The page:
why they play what they play and
what's gonna set them apart from
the billion other people who play
the same thing. ... And if you don't
do that, then what's the point of
even doing it? Just buy somebody
The diverse array of influences
which each member brings to the
band also affects the band's song-
writing and original sound. "We're
trying to not just make music and
present it and just do gigs," says
Jasinski. "We want to make music
that is interesting and in some way
Jasinski personally is influenced
heavily by The Edge (of U2) and
Neil Young. Magee is influenced by
Lennon and Dylan, as well as blues
Brian Poore, the bassist for the
band, listens to everything from
thrash and hardcore punk to classi-
cal music, and is even a big Chicago
fan. And Ben Lorenz, the drummer,
listens to Led Zeppelin and Rush as
well as jazz and big band.
Actually, everyone in the band
likes Rush except for Magee, who
hates them. When asked why, he
says, "They just sound too technical,
plus Geddy Lee's got a big nose."
This active sense of humor pours
See POETS, Page 8
-- - - - -
Continued from page 1
of issues and viewpoints, the
greed mentality's greatest vic-
tims are the films we're never al-
lowed to see, especially foreign
Though distributors like
Orion Classics deserve credit for
releasing films like Slacker,
brand new films by European leg-
ends like Fellini, Godard and have
not been shown in America
because, the distributors believe,
the audience for these films is not
large enough to make a profit.
Unfortunately, they're proba-
bly right, and there's nothing we
can do about it. While the L.A.
film critics pass a resolution con-
demning the trend, we can only
give our continued support to the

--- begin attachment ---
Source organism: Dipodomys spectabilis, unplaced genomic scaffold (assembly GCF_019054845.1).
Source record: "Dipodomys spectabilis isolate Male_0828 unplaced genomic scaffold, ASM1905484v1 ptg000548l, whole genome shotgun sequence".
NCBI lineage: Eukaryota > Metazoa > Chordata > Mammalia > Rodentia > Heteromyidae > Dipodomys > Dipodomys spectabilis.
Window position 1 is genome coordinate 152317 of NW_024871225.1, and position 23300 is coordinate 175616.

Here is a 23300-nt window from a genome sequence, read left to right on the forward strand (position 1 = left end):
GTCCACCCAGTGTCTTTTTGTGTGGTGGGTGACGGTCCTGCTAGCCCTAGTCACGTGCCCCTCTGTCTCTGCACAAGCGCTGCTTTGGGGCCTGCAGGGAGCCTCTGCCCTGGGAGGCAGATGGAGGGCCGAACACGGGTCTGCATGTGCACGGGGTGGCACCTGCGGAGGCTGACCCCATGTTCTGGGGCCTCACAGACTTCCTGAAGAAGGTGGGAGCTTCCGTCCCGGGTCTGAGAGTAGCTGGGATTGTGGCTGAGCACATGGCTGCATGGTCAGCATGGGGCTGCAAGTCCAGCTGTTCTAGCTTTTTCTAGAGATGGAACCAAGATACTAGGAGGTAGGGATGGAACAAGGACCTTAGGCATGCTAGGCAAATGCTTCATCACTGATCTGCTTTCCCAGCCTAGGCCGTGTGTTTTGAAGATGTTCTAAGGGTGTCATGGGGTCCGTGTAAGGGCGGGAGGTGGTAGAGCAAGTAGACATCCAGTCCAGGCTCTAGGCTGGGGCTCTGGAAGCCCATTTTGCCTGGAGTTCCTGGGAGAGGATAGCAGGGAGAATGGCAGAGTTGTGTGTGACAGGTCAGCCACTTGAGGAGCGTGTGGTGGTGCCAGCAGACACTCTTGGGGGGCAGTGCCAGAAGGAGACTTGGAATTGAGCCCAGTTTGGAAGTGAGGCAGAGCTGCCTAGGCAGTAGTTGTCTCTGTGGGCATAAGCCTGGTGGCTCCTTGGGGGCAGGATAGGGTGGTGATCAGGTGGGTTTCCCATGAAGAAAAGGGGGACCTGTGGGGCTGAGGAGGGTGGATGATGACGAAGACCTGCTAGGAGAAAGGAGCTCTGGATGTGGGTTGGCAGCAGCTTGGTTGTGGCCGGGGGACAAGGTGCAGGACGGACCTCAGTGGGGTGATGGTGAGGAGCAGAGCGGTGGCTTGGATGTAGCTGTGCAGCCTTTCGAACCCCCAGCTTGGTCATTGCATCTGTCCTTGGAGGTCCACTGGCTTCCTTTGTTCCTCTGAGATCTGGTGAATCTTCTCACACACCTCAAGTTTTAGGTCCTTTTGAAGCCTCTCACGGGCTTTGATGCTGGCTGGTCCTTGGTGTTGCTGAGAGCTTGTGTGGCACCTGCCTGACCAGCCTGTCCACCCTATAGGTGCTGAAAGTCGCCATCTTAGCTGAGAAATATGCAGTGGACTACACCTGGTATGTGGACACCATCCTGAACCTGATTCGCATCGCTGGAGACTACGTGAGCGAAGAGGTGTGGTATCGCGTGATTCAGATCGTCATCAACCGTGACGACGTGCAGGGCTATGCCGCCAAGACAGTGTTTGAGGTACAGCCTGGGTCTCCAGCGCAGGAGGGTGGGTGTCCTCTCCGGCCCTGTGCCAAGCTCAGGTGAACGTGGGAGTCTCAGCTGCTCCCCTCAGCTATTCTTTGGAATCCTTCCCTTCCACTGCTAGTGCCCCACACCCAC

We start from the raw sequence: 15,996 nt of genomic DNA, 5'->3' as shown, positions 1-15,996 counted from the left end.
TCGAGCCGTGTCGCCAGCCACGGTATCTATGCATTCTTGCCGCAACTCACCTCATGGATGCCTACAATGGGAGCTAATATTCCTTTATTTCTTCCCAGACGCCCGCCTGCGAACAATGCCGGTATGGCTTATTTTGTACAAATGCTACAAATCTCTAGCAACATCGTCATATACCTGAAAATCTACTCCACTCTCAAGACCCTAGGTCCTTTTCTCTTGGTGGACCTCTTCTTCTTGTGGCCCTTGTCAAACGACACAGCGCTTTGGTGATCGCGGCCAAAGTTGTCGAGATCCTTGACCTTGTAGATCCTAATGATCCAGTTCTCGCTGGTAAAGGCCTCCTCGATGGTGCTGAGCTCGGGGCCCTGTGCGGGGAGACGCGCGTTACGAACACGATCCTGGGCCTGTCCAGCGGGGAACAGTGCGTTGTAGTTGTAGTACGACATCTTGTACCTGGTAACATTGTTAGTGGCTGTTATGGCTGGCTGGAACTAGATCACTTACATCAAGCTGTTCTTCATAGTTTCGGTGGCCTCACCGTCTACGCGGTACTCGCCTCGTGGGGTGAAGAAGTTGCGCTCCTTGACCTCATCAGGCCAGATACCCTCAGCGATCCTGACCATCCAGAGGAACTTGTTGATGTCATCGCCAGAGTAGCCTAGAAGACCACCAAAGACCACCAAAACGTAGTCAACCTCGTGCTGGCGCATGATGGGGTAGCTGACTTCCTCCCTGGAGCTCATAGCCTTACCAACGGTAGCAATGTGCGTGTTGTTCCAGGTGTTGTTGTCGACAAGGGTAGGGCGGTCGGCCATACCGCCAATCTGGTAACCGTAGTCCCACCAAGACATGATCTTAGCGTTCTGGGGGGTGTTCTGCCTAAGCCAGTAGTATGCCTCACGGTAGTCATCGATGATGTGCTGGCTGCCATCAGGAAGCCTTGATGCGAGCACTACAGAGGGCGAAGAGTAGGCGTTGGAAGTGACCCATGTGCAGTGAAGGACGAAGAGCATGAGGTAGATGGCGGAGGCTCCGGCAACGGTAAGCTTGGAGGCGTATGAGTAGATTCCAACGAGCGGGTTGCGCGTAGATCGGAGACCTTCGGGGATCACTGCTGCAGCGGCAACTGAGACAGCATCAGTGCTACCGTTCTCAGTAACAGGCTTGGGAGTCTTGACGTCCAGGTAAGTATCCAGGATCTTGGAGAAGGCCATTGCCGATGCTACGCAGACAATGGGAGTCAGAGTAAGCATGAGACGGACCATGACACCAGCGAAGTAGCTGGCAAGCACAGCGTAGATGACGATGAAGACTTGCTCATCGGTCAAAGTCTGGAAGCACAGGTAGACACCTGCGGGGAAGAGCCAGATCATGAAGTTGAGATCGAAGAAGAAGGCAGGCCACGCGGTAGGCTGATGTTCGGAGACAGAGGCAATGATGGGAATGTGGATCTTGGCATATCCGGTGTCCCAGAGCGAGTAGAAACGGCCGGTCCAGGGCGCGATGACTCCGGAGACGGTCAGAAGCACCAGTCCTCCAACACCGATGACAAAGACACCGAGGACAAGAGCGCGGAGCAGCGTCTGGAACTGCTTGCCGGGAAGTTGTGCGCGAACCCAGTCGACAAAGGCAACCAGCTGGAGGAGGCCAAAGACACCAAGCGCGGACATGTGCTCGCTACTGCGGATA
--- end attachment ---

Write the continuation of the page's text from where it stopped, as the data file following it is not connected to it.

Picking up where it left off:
outlets we do have - The Michi-
gan Theater, Campus Cinema
groups, the Detroit Film Theater,
the Ann Arbor Film Festival, and
the raw, original work shot on 16
millimeter by your next door
Such is the nature of the art of
the film, the costly art that can-
not exist in its highest form
without an industry. 1991 saw
some progressive ideas in excep-
tional films. We can only hope"
that sooner or later, these ideas
will catch up with the industry,
Alternative to what?
or years, people seeking out
sser-known bands have had a rough
ne. Radio listeners tired of the
nited choices that Metro Detroit
fers have had to turn to public ra-
o or college stations, with their
ually limited broadcast areas.
ven though a few stations tried to
commercially successful using an
Iternative" ormat, R.I.P. WLBS
d WDTX, they eventually failed.
it in less than two years one sta-
>n has made the change to a unique
rmat and met with nothing but
CIMX, aka 88.7FM, aka 89X, aka
he Cutting Edge, aka the Rock of
e '90s, has been touted as the sav-
r of "alternative" music by many
ople in Southeastern Michigan
d the Greater Windsor area. But
en though Program Director and
isc Jockey Greg St. James admits
at CIMX is different than most
ations, he is wary of the
"Alternative to what? We cer-
inly feel that classic rock perhaps
an alternative to us, but we prefer
think of 89X as the rock of the
[s. And this type of music is alive
d well. You need to look no fur-
er than a band like Nirvana for ev-
ence of this," St. James says.
Unlike other stations which of-
i have a constant group of listen-
s, CIMX's audience has steadily
:reased. From the beginning of
91 to the end of the year, the sta-
m's ratings quadrupled. These
numbers were undoubtedly helped